The Sting of Bees

Read and Recorded by Bernice Friesen

The first time each of us need a wheel(ed) chair, we are too young to remember it.

When I was nineteen, I got Achilles tendonitis for the first time. It lasted months, my doctor telling me, in frustration, just to stop walking and it would get better—whatever you do, don’t do stairs and don’t run; I was obviously a very bad patient, and not following his orders if I wasn’t getting better.

My friends in art school piggybacked me up the stairs in our building. I eventually had to beg for a key for the service elevator because certain floors didn’t connect to other floors for the general public—the “normal” people.

The tendonitis hung on for years, and I blamed myself.

I’m not sure when the doctors started ordering x-rays and cat scans. Decades later, more tendonitis, and bursitis, and carpal tunnel, and overuse syndrome, and physiotherapy, and orthotics—and tennis elbow and golfer’s elbow at the same time, and an knife-pained tendon in my knee that doctors didn’t even have a name for—and I’d long known that this was just the way my body didn’t work.

Attempts at a sport or fitness activity usually injure me anew; even clapping is a dangerous activity. Sometimes I wear wrist braces and an elbow brace just to type at the computer. Joint  hypermobility syndrome? Marfan’s syndrome? Once a doctor gave me a name for my condition, but I’ve forgotten what it is, perhaps because I can’t be fixed; naming it seems a useless exercise.

I still thrash myself internally for not limiting myself more, for being so stupid to have walked there in
those shoes, used the scissors too much, dug in the vegetable patch, or clipped back some blackberries. By not limiting myself, I have to limit myself even more to get over the damage I’ve done. I can wreck my hands for weeks by stirring a difficult jar of peanut butter.

Once, I was so angry I stamped my feet—what for me is deliberate self-harm—and sent myself back to
the physiotherapist. I account it with shame, but also with a whole body’s worth of bound rage.

What a delicate creature I am, who wants to punch holes in walls, who wants to be as fragile as a
train wreck in progress. How I hate my own body at times, at the times I need to take the most care of it,
when I need to cosset a newly wrecked tendon—injuries whose origins are often a mystery, injuries I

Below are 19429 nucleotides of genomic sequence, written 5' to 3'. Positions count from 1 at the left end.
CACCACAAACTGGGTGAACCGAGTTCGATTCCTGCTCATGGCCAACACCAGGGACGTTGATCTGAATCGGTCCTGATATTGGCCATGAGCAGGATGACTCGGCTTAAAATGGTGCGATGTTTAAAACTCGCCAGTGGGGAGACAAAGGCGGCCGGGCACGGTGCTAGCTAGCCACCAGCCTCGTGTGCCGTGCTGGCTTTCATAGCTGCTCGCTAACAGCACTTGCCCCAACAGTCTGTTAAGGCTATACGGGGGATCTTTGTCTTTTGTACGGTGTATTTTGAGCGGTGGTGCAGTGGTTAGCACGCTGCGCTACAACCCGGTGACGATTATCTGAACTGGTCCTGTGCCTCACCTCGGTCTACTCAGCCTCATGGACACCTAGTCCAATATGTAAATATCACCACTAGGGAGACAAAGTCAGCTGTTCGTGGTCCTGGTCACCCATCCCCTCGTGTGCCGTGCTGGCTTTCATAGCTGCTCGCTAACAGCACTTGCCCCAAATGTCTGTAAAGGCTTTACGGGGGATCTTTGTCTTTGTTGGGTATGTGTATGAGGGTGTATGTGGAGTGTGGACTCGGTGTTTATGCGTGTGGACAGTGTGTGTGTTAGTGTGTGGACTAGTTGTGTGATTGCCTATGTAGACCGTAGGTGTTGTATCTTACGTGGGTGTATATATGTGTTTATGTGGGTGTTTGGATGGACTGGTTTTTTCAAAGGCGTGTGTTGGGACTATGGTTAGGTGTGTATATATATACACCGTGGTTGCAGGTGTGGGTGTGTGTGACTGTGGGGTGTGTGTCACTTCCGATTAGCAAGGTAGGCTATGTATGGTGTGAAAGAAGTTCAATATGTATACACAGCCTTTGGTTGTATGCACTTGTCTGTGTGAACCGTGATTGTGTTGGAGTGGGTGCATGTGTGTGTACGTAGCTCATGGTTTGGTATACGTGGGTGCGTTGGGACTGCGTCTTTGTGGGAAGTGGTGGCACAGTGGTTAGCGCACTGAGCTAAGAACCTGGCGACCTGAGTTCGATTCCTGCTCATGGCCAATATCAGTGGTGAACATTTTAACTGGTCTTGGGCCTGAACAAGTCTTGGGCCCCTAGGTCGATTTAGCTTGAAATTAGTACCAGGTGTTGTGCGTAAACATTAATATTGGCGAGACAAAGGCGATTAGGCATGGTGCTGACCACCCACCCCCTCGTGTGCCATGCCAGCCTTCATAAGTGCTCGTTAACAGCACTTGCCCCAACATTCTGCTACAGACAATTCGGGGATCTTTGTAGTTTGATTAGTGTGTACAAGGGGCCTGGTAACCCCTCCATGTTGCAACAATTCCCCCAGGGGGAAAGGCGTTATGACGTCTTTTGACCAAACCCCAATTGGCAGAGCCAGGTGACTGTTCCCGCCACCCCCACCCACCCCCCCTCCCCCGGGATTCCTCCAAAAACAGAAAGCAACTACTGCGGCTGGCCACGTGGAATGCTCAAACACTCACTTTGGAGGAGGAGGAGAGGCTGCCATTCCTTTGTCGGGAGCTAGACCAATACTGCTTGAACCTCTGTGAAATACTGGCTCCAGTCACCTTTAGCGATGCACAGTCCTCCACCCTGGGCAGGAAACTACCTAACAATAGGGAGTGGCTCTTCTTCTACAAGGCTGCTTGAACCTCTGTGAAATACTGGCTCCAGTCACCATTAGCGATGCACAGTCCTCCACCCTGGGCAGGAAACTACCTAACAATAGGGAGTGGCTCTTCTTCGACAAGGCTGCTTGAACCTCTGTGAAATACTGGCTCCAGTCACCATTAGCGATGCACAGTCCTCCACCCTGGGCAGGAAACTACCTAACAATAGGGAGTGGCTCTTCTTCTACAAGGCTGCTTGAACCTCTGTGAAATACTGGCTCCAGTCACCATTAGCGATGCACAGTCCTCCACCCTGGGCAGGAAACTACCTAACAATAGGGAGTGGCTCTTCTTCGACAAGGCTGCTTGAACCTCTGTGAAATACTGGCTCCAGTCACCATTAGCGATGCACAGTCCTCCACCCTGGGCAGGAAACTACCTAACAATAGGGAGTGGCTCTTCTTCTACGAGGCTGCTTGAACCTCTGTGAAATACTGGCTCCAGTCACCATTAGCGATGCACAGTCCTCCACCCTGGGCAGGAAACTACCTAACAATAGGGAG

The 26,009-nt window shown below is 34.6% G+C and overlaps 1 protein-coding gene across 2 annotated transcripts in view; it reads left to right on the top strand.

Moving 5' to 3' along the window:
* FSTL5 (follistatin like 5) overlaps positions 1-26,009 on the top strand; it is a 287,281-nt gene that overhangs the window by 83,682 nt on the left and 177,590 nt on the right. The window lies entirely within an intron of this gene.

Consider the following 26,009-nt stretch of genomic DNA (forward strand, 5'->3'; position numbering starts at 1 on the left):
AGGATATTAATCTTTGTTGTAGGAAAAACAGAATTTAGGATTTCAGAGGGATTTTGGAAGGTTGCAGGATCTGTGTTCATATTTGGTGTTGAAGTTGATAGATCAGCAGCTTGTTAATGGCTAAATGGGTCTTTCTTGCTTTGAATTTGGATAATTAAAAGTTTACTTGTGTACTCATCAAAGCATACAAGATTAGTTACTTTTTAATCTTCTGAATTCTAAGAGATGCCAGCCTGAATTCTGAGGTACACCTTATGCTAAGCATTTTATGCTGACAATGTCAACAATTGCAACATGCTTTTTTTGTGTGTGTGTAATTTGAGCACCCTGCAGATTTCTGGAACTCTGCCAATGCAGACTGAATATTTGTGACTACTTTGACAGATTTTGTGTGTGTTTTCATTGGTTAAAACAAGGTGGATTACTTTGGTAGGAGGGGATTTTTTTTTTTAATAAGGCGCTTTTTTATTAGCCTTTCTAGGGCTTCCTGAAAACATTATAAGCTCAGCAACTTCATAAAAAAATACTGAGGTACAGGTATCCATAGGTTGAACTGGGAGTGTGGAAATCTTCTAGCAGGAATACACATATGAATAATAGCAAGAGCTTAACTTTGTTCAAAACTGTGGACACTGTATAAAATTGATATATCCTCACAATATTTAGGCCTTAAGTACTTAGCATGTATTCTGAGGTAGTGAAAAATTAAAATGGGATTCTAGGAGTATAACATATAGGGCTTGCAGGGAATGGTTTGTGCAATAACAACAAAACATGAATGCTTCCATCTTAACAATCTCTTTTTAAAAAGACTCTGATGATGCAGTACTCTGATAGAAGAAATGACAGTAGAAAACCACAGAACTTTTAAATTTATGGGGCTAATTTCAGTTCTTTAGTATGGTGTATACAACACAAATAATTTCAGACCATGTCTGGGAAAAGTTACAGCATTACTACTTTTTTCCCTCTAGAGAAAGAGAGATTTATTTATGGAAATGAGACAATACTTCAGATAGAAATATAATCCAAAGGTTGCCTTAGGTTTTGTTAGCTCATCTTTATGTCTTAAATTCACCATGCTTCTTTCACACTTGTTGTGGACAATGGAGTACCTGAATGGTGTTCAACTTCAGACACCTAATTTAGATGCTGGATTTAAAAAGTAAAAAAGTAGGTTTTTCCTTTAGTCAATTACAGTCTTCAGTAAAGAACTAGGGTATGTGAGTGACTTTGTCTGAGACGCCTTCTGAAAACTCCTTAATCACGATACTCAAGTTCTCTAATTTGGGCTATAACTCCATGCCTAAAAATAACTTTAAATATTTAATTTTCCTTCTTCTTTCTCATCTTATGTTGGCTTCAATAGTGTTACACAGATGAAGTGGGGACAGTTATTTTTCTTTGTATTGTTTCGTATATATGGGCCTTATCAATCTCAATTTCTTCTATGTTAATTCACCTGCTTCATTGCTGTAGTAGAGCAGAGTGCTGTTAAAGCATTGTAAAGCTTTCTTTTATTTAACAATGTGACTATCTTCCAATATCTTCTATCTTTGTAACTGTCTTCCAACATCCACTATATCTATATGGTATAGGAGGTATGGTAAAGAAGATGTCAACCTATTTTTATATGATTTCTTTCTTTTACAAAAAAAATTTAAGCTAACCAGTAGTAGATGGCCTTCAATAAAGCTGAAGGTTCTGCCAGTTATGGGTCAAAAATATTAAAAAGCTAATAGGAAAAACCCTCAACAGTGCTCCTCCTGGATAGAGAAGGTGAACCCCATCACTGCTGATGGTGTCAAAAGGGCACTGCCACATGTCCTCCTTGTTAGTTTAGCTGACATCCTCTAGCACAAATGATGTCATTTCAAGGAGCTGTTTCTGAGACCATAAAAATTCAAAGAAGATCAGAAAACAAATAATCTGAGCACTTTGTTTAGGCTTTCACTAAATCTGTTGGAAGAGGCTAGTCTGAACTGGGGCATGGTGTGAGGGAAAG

sometimes get in my sleep.

But I can pass. I don’t look disabled.

One in every four of us will be “officially” classified as disabled by the end of our lives as our bodies change, age, suffer accidents, and wear.

We will be deaf, blind, paralyzed, or unable to remember our names if we are lucky enough not to die young.

Those of us with spinal cord injuries, multiple sclerosis, or certain mental disorders commit suicide at a greater rate than the general population. The argument is that this isn’t because of the disability, but because of the disability of society to support us the way we are—and the gut reaction that springs from society’s fear and ignorance:

Geez, if that ever happened to me, I’d kill myself. The only time disabled suicide is in the news is in relation to the right-to-die movement; people think those of us with disabilities need more help dying, because it is natural to want to die if you’re like us. It’s society’s attitude—the attitude of the hive we are born into, the hive that is supposed to sustain us—that kills.

But we are also the ones who can tear down culture and build it back up again to suit us. We can change the rules and expectations, if not our own instincts and genetics. What kind of a hive do we want to live in?
Peel back the pages of this magazine and you’ll find disabilities, yes, but teasing, too, and flirting, and making love.

You’ll find teenaged girls laughing, driving a wheelchair through the pouring rain.

Bernice Friesen, Editor
Rhubarb magazine